Water–Energy Nexus Seminar

Water–Energy Nexus Seminar

This seminar is intended to share current thinking, insights and business solutions to address the water – energy nexus dilemma.

  • Venue: Auditorium, Nanyang Executive Centre 60 Nanyang View, S (639673)
  • Date: 19 June 2015
  • Time: 08:30 – 1:00pm
  • Audience: Private sector, Faculty, Students, Government Agencies

Water for Energy – Energy for Water

“Energy production depends on water. It is used in power generation, primarily for cooling thermal power plants; in the extraction, transport and processing of fuels; and, increasingly, in irrigation to grow biomass feedstock crops. Energy is also vital to providing freshwater, needed to power systems that collect, transport, distribute and treat it. Each resource faces rising demands and constraints in many regions as a consequence of economic and population growth and climate change, which will amplify their vulnerability to one another”.
(IEA World Energy Outlook, Water for Energy)

Businesses are large water and energy users and at the same time offer solutions for resource efficiency. Understanding this nexus is of paramount interest to overcome resource constraints in the future and enhance business efficiency by providing co-optimised solutions.

Key Takeaways of the Event

  • Fundamentals to water-energy nexus are population growth and development. To satisfy these growths, more water, energy and land are required.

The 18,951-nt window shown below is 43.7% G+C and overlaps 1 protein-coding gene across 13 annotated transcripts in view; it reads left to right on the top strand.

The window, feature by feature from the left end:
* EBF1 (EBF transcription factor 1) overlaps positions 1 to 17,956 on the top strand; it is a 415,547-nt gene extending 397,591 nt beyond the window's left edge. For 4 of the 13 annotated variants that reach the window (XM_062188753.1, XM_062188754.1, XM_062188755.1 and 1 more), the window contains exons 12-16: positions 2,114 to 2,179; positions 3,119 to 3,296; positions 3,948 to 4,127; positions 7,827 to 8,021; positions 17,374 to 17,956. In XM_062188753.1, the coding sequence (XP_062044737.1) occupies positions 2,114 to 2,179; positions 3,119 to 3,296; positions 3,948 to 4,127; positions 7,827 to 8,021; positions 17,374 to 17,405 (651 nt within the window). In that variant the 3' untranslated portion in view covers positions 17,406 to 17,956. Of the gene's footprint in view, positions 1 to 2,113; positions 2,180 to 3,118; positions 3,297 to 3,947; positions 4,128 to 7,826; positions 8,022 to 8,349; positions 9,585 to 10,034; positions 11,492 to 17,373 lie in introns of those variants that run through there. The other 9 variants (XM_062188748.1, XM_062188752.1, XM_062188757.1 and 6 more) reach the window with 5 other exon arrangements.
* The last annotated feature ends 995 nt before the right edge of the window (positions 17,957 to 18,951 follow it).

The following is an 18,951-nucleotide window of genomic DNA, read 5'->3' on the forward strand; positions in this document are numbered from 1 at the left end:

• The challenge to global water is climate change and the trigger is the production of carbon dioxide. As climate change affects the hydrological cycle which can result in more floods and droughts. These in turn affect the water quality which can lead to diseases to humans. Hence, climate change can also be a human health issue.
  • While carbon dioxide production is high when coal is used as compared to alternative energy technologies, but fossil fuel uses less water in the energy production as compared to the alternative technologies.
  • In terms of global water use, agriculture is highest, and there is a fundamental difference between agricultural and industrial water use. Agriculture usually takes the water out of the system, while industrial water stays in the system and the wastewater can be treated and re-use.
  • Companies should include true cost of water in their businesses.
  • Energy is required for water treatment and for transportation of water, such as pumping.
  • There is a huge challenge in future energy demand, and this demand may not be easily satisfied using alternative energy technologies as these technologies usually require a lot of land and water.
  • Problems in the water-energy nexus can be solved through mitigation, such as integration of water and energy policies, or adaptation, such as use technologies to improve efficiencies.

Snapshots of the Lecture